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Top 12 Tips for Women Truck Drivers


The trucking industry is tough — and for female truck drivers, it can be even tougher. Although the trucking industry as a whole has become more welcoming to female drivers in recent years, women still represent a small minority of truckers. According to 2018 data from the Bureau of Labor Statistics, just 6.6% of the 3.55 million truck drivers in the U.S. are women.

Women truck drivers must be prepared to stand their ground and prove their worth in a historically male-dominated industry. While on the road, female drivers can take extra measures to stay safe and feel comfortable in their truck. These top 12 tips for female truck drivers can help women in trucking have a more positive experience and enjoy greater success in their career.

1. Be Confident

As a minority in the industry, women truck drivers may encounter discrimination or harassment at some point in their career. Be prepared to face the doubters who think you don’t have what it takes by showing them that you do. The best way to shut down the haters is to prove your abilities through hard work, dedication and confidence.

Most trucking companies shouldn’t care whether a man or woman is behind the wheel — they merely want someone who will get the job done well. If you hope to advance in your trucking career, confidence in your work ethic and abilities can help carry you to the top.

While out on the road, carrying yourself with confidence can also help keep you safe from harassment. Other truck drivers are more likely to treat you with respect when you look like you know what you’re doing. At truck stops, walking and talking with confidence may make you less likely to get attacked or bothered than someone who appears timid or scared.

2. Plan for Safe Parking

A common concern for women considering a career in trucking is that they will not feel safe while parked at truck stops overnight. However, by thinking a few steps ahead and trusting your instincts, you can stay safe and sleep soundly every night of a long haul. Here are a few tips for woman truck driver safety when parking at truck stops or rest stops.


  • Plan your stops: Plan a route that allows you to park outside major cities overnight for a bit more privacy. Avoid any notoriously sketchy truck stops and dangerous neighborhoods.
  • Use safety in numbers: Look for a truck stop or rest stop that has at least 10 other trucks, and park close to other vehicles. There is truly safety in numbers, and other drivers will be there to help if something goes wrong.
  • Park in a well-lit spot: Only spend the night at truck stops that have adequate lighting, and try to park directly under the light whenever possible.
  • Avoid the back row: The back row of truck stops has a reputation for being less safe, so park toward the front for more peace of mind.
  • Lock your doors: Keep your truck doors locked at all times, especially while you are sleeping.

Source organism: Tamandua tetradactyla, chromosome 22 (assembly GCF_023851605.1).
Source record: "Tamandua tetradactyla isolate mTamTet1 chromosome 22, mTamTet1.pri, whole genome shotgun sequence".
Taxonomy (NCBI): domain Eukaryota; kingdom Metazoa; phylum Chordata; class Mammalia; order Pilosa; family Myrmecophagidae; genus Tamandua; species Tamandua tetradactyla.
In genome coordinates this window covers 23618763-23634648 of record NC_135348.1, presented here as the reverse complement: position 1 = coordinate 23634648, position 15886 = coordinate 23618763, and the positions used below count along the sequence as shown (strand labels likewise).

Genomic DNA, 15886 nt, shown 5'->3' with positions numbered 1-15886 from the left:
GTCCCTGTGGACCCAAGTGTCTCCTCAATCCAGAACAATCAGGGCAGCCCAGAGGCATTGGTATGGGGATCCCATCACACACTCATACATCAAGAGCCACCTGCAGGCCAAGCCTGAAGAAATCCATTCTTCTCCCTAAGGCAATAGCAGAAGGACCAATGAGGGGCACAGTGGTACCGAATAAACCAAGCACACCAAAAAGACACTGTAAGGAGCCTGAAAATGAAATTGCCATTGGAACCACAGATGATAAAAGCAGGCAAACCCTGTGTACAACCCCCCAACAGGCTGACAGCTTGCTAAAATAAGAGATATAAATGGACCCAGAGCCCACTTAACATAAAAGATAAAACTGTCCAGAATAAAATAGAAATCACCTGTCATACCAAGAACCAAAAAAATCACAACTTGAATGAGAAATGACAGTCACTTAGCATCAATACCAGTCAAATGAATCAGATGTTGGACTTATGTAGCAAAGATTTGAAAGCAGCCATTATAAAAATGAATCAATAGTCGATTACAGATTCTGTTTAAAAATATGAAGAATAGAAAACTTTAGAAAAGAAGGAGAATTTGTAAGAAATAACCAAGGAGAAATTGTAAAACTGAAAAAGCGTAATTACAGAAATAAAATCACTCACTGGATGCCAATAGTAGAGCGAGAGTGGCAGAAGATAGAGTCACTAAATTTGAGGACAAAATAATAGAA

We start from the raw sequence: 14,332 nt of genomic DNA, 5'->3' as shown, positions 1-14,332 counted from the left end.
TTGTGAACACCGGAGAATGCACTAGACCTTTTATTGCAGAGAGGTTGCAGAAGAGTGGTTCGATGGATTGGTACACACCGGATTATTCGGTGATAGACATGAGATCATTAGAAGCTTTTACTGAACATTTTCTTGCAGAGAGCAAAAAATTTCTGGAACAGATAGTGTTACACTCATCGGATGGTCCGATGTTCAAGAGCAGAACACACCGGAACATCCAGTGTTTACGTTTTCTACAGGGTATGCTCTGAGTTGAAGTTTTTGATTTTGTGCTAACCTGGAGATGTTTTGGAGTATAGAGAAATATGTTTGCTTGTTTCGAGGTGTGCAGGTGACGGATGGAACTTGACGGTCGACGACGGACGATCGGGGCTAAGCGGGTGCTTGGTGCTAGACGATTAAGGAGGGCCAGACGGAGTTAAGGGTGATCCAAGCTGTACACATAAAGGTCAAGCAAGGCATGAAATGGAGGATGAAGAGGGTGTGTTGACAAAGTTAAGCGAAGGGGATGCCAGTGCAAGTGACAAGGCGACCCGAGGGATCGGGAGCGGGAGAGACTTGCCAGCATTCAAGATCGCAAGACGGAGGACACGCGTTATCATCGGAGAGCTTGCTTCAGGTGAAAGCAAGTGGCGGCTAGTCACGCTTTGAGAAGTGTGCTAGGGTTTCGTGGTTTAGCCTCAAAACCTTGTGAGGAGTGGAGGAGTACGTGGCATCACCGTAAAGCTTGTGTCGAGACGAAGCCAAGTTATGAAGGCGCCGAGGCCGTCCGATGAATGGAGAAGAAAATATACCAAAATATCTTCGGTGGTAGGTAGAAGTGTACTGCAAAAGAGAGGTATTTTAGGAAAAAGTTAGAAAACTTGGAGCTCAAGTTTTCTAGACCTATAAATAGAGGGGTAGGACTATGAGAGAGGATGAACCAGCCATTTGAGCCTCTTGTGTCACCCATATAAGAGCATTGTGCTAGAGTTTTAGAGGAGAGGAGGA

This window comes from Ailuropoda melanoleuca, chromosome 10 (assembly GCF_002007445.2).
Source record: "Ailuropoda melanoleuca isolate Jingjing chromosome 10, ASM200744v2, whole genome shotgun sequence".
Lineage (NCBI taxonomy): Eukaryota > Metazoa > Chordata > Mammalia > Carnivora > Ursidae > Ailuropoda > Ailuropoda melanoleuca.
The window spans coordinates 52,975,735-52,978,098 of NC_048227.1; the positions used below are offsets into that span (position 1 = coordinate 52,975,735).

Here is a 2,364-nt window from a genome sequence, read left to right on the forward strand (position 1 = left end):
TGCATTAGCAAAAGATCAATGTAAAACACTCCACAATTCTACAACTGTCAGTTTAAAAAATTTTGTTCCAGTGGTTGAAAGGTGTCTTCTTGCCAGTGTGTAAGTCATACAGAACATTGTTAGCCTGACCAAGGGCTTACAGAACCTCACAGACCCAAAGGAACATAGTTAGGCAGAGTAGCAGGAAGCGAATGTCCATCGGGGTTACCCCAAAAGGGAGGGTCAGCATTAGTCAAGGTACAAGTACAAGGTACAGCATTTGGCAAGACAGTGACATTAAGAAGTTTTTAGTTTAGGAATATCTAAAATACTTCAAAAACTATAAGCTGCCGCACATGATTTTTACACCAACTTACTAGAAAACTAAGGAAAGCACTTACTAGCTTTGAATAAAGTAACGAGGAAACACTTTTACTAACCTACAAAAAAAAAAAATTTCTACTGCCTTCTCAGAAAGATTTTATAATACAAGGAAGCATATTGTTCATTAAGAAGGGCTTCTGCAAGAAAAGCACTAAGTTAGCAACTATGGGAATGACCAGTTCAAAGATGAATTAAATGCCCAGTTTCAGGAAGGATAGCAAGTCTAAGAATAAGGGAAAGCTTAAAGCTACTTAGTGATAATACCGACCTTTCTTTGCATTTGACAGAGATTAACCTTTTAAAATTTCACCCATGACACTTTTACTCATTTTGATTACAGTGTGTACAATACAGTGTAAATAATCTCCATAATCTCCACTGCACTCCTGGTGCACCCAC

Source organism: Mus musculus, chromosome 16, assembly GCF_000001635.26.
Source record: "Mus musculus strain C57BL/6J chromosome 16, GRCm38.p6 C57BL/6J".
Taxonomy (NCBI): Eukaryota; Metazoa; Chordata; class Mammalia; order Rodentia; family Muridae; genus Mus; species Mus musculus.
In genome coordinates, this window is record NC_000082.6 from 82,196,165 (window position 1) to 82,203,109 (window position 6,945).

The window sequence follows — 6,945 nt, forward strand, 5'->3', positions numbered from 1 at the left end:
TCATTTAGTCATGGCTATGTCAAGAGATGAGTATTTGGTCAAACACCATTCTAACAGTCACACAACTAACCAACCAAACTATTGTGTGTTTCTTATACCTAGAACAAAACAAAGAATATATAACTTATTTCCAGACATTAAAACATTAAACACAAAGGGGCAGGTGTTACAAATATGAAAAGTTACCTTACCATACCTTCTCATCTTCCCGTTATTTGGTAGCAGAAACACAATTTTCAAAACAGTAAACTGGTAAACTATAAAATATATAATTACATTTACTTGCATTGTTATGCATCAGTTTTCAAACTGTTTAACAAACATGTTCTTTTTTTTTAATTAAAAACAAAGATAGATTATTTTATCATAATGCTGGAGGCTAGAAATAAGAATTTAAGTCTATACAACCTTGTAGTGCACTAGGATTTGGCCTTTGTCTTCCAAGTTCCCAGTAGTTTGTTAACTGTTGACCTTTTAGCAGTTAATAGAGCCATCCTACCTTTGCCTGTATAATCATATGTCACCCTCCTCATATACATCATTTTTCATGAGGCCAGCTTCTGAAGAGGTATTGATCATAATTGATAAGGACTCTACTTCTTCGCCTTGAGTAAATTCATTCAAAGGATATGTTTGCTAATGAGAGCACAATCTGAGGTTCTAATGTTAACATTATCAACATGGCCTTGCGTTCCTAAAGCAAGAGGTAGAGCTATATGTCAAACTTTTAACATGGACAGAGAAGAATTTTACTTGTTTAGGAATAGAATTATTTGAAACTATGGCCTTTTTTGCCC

• Close your curtains: Close your privacy curtains before bed to prevent anyone from looking in.
  • Bring your dog: Bringing your dog on the road with you can provide additional security. Dogs are highly alert to their surroundings and will wake you up if someone tries to break into your truck or if there is a commotion at the truck stop.
  • Trust your intuition: If you get an uncomfortable feeling at a particular truck stop, trust your instincts and keep moving to the next one. There will always be another rest stop to check out down the road, or in a desperate situation, you can splurge on a hotel room for the night.

These days, most truck stops are safe places that are well-lit and have clean and secure shower facilities. Drivers generally look out for one another, and some truck stops even have 24/7 security and surveillance for extra protection. As you gain experience on your regular routes, you will learn the best spots to spend the night and the places you want to avoid. By planning smart and staying watchful, you will rarely encounter harassment or an unsafe environment.



3. Eat Well

While on the road, it’s vital to take good care of your health. When you exercise regularly and eat healthy meals, will feel better about yourself and about your job. Taking good care of your body can also improve your work performance — balanced nutrition will keep your mind sharp and help you focus better while driving.

Pack healthy meals to take on your next trip. When you eat from your cab instead of stopping for fast food, you’ll save money and feel better. Compared to greasy junk food that weighs you down and leaves you feeling groggy, light meals will give you the energy and focus you need to do your job well.

Fresh fruits and vegetables will help your digestion, so you can take more regular bathroom breaks while driving. An easy way to get more vegetables and fruits into your diet is to make a smoothie or shake to take with you when you head out for a trip. Other healthy meal choices for truckers include sandwiches or wraps with lean meats, salads with fiber-rich nuts or legumes and trail mix or nut butter for a tasty snack.

You can even cook hot meals in your cab using a small slow cooker or lunchbox cooker. Plug these practical appliances into a 12-volt outlet to cook a healthy dinner — like chicken pot roast or vegetable soup — while you drive.

4. Exercise Regularly

Staying active can be challenging in the trucking industry, but the benefits of getting regular exercise are undoubtedly worth it. Exercising daily helps keep your joints healthy and reduces the health risks of a sedentary lifestyle, such as weight gain, high blood pressure, high cholesterol and increased risk of heart disease. You will also sleep better and feel more rested the next day when you keep your body active.